12 (for those vaccines that require two shots). For those 12 and older, 67.8% had received at least one dose and 93% of adults 65 and older has had at least one dose. “The science has become very clear – being vaccinated protects you from getting COVID,” said Pima County Health Director Dr. Theresa Cullen. “COVID is a serious illness. People can end up with significant disease and even death. For those who are still unvaccinated, I want to reassure them that the vaccines are safe and we encourage them to seek vaccination.” The county has reported 401 breakthrough cases and 16 hospitalizations among the more than 535,000 fully vaccinated people in Pima County, about .07% of those fully vaccinated. Pima County is continuing its mobile vaccination efforts in order to reach traditionally underserved areas and census tracts with lower vaccination rates. For more information, go to pima. gov/covid19vaccine.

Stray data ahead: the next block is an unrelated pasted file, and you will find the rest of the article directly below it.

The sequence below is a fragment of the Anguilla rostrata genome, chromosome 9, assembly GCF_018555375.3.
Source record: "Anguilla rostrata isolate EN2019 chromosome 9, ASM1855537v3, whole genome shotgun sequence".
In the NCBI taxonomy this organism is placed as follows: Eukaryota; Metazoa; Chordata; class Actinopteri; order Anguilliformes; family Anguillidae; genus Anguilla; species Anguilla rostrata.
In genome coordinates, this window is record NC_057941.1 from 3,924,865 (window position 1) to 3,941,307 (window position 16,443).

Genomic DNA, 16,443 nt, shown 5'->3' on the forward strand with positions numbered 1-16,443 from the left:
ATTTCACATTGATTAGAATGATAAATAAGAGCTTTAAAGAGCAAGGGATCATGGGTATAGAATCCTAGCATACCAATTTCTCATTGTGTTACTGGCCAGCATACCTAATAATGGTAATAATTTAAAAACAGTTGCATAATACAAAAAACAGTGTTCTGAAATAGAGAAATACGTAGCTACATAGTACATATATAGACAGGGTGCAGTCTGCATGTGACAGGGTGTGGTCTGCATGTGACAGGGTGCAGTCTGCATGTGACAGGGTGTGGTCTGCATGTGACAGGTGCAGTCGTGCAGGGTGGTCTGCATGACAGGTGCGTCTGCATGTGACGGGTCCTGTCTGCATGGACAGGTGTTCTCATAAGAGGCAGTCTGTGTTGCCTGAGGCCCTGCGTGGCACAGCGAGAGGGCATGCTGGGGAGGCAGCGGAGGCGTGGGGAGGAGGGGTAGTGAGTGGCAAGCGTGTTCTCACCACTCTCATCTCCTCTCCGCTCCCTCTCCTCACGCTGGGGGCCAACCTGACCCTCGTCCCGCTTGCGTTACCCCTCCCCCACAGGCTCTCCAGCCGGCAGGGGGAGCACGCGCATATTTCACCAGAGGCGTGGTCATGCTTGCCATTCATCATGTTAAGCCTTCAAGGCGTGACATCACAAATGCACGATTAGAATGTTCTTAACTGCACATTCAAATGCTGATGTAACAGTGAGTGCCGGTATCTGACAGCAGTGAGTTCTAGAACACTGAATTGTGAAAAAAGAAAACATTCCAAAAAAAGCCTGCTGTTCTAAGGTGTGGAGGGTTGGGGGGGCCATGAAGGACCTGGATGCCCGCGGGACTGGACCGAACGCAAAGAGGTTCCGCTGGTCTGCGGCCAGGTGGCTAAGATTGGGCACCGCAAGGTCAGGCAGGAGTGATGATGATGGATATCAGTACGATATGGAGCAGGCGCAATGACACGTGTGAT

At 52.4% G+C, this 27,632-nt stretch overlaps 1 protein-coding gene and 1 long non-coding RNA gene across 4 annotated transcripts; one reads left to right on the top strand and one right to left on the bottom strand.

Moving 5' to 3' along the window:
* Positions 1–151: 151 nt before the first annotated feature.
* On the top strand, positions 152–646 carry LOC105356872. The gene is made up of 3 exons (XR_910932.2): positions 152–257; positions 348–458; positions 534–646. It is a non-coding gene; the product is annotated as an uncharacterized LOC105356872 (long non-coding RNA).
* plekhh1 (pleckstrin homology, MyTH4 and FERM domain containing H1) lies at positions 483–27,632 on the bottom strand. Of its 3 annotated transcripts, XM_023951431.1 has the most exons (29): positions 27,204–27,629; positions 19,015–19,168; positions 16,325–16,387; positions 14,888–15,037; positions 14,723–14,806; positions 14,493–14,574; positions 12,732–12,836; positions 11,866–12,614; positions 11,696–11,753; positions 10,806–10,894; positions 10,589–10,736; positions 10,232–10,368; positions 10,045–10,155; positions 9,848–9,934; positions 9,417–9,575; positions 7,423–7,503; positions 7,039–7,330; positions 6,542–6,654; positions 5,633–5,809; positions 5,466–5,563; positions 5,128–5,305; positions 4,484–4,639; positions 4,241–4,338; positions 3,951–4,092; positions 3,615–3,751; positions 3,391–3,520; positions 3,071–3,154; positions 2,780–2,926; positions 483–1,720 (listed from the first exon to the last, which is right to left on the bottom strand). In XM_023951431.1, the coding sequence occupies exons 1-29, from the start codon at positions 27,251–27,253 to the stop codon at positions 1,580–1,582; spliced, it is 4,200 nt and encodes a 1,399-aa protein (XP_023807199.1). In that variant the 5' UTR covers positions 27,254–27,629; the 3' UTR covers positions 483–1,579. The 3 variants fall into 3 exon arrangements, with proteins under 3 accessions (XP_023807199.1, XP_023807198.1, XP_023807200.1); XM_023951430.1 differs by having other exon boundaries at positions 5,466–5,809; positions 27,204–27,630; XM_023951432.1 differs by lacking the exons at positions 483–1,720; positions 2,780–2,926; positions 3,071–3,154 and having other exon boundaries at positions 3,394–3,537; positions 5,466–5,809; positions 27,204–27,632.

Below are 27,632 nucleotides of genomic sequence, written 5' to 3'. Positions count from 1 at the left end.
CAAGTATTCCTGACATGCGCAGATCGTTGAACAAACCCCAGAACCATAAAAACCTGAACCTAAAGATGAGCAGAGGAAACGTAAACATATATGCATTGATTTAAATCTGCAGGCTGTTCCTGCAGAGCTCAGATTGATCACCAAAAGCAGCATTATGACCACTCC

CLAYTOONZ By Clay Jones

COUNTY RESCINDS COVID-19 EMERGENCY RESOLUTION ON TUESDAY, THE PIMA COUNTY Board of Supervisors voted 3-2 to rescind a resolution that declared a state of emergency because of the COVID-19 pandemic. Supervisors Sharon Bronson (D-District 3), Steve Christy (R-District 4) and Rex Scott (D-District 1) voted in favor of lifting the state of emergency, while Supervisors Matt Heinz (D-District 2) and Adelita Grijalva (D-District 5) voted against it. Since March 19, 2020, the emergency declaration allowed the Board of Supervisors to take immediate and urgent actions that included regulating businesses, limiting gatherings and requiring mask wearing in public as cases began to rise. Those restrictions had been lifted through state or local actions prior to the July 6 vote. “We have had substantial and sustained improvement in Pima County,” Pima County Chief Medical Officer